Chickens need nest boxes to sleep, rest, and lay eggs in. If you want to get nest boxes, you don’t have to go through the difficult process of making them. All you have to do is get boxes from stores such as Costco. For smaller hens get smaller boxes and for larger hens get larger boxes. The box has to be covered on both sides and the back. You can leave the top open if you want, but if you don’t then make sure the chicken can go through with the top on. If the weather is snowy or rainy, make sure to face the boxes away from any opening. If you want to put the box on the bottom of the coop, make sure to first put a plank of wood underneath it because in certain weathers, the bottom may become wet and soggy. You will need to fill the nest boxes with thin dry sticks, grass, hay, and wood shavings. But you need to make sure that for a laying hen, you can not put anything that is wet in the nest. If the egg touches water then the chick will die inside it. Try to keep the nest warm for your chickens.


To choose a good food for your chickens, talk to someone at a pet store that sells chicken feed. They can help you choose the best type of food for your chickens. One rule of thumb, however, is to never feed your chickens food that is meant for a different type of animal. Feeding chickens or chicks may not be a big deal. Feed them once in the morning and once in the evening. They will be eating a lot of bugs during the day. If you feed chicken food to chicks, they will get very sick. You have to be aware of what you feed your chickens and chicks. Make sure any food you give them is not moldy. You will also need to feed them grit, which are like tiny rocks that you can get from a pet store that sells chicken feed. Adult chickens who go outside do not need to be fed grit.

You will need a water container for your chickens, which you can buy from a pet store. Place it in the chicken coop; leave the door open so they can drink from the water during the day. If you leave the water outside, other animals like squirrels will drink from it. Make sure to clean the container and replace the water daily because contaminated water can cause a disease called thrush.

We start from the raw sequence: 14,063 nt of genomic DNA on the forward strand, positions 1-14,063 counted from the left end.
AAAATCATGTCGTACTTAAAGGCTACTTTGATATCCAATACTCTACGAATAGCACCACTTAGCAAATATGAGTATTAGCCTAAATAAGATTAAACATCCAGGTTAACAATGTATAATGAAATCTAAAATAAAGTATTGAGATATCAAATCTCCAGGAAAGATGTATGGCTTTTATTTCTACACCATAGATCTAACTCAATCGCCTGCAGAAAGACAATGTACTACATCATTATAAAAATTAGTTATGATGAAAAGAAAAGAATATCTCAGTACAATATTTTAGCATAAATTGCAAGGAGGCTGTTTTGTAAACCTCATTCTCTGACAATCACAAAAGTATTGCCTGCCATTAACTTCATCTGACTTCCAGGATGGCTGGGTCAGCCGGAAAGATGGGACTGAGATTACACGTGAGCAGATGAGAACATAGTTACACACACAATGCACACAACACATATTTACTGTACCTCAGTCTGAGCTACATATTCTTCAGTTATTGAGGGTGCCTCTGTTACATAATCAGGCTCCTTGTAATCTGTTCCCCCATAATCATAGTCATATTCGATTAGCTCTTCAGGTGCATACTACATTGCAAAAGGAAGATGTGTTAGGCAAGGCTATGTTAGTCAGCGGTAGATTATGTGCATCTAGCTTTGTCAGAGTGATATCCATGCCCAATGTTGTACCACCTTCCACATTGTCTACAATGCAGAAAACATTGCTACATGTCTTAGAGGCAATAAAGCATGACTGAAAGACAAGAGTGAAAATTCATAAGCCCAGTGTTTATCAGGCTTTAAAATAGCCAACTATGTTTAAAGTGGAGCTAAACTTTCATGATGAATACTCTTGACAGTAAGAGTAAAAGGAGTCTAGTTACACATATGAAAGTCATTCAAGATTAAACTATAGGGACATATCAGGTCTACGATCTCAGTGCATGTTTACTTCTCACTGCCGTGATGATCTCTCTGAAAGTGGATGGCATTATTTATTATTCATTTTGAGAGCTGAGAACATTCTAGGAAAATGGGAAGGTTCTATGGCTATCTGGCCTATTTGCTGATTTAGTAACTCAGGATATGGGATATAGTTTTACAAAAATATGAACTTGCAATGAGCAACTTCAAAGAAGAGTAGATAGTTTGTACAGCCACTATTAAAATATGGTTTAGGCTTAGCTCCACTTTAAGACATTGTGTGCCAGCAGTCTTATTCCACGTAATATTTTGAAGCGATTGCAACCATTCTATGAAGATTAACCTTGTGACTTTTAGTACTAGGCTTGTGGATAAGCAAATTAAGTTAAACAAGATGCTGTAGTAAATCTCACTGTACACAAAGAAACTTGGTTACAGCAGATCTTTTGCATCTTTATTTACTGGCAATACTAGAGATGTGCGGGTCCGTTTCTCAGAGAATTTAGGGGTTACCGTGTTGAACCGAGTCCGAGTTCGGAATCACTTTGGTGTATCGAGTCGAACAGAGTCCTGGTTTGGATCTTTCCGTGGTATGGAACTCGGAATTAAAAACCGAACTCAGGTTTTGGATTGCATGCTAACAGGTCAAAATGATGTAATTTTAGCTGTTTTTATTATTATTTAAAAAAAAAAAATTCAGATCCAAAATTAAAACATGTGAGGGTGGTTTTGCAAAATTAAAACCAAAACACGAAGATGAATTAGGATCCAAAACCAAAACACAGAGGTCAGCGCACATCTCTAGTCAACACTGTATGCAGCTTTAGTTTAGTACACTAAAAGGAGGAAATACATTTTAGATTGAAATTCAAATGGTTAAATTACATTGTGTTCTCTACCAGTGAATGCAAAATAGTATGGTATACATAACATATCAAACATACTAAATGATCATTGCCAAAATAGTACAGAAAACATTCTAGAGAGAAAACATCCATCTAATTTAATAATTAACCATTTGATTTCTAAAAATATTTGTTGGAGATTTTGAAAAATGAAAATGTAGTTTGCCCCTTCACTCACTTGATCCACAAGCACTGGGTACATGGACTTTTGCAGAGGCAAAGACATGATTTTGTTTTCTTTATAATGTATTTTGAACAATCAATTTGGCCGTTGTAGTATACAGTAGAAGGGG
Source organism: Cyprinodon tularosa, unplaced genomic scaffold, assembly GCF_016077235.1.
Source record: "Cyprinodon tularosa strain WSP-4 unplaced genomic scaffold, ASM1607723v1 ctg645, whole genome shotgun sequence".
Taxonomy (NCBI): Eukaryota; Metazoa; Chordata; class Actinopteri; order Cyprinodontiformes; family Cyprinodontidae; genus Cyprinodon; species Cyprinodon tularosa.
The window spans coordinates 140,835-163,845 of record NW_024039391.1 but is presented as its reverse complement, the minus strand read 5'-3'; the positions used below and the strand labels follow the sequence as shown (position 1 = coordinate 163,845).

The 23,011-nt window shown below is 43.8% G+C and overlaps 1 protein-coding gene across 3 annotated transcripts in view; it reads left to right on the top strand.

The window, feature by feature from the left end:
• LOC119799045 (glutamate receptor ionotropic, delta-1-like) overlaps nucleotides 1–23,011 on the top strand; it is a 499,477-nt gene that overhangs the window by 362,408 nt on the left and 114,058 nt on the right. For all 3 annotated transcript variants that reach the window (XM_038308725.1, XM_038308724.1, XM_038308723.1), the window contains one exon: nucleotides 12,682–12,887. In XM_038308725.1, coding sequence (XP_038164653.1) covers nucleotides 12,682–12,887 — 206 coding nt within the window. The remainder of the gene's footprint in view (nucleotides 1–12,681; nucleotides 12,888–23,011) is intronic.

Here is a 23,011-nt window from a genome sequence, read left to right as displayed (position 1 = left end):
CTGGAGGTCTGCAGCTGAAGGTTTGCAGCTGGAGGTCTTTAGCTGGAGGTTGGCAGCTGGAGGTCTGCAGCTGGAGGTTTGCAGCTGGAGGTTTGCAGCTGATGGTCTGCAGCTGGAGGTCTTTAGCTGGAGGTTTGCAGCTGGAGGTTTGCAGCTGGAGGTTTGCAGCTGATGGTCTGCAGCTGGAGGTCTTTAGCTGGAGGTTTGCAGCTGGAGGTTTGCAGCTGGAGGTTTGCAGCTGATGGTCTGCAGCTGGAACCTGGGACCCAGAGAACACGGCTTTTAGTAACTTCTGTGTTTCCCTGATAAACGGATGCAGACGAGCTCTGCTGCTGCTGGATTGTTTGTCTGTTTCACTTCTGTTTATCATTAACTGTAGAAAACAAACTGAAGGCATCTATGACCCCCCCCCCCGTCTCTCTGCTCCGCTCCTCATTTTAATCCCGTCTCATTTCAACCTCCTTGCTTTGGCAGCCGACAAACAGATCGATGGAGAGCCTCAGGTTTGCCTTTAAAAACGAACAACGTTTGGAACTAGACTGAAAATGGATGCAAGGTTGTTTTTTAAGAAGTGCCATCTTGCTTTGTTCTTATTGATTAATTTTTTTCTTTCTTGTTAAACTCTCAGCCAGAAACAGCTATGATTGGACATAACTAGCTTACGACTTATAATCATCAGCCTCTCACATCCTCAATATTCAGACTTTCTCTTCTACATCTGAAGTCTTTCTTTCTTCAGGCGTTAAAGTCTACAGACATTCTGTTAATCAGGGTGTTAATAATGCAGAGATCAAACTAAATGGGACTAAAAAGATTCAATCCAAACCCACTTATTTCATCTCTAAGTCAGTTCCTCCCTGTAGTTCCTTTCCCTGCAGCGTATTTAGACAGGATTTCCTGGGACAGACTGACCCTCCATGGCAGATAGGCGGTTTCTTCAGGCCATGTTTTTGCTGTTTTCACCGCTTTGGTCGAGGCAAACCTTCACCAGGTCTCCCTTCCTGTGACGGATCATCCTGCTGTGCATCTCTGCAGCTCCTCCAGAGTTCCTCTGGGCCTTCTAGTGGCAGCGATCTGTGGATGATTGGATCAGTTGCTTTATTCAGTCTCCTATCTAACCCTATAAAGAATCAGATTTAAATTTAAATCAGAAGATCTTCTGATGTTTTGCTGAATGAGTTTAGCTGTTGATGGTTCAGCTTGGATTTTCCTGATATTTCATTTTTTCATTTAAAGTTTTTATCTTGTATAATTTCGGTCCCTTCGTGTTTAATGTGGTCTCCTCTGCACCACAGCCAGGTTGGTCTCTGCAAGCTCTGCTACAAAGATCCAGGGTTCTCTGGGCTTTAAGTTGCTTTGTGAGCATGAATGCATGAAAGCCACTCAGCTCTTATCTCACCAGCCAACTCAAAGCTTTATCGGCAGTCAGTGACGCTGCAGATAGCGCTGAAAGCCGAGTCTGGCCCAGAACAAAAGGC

You can feed them treats every once in awhile to reward them or to simply bond with them. One thing you can feed them is bread (but make sure it isn’t moldy!). They also love lettuce, mealworms, and corn. My chickens LOVE bread. As soon as I would step outside holding a piece of bread, they would run to me, flapping their wings and screeching. I would crumble the bread and scatter it on the ground, and they would pick at it and coo happily.

Eggs and Chicks

Hens start laying eggs at about six months old. Hens lay eggs everyday with or without the rooster. With the rooster, the eggs will be fertilized; without the rooster the eggs will not be fertilized. Even if the eggs are not fertilized, a hen might become broody and try to hatch them, refusing to get off. You will need to have a chicken nest in the coop. Get your hen used to laying eggs in the nest because the first few times she will lay her eggs in crazy places. Sometimes they might hide their eggs so you won’t find them. I discovered that mine were secretly laying eggs in a flower pot.

If you do have a rooster and your hen has chicks, she will raise them and you won’t have to do anything. The hen will make sure they are safe, eating, and healthy. You just have to keep your eyes on them when you can. Cats tend to attack chicks more than chickens.

Building a Relationship with Your Chickens

If you want to build a relationship with your chickens it is good to start by naming them. You can get a handful of food and let her eat from your hand. If she is too scared, scatter a tiny bit of food on the ground close to you. Talk to her and pet her on the chest and back. They hate being touched on the beak and near the eyes. Another strategy is to sit still on a chair, get some food and pour it on your lap, and shake a bowl of food so your chicken can hear. When she turns her head your way, place a tiny bit of food on the ground near your feet. Wait until she comes and shake the food in the bowl so she can look up. She will most likely jump on your lap and start eating. Stroke her gently when she does.

I have enjoyed my experiences with my chickens and I have learned a lot. I hope that I have encouraged you to try and raise a chicken or two on your own. If you do decide on raising some chicken,you can always contact me if you have any questions or concerns. I would also love to see pictures and hear about experiences you have with your chickens. Happy farming!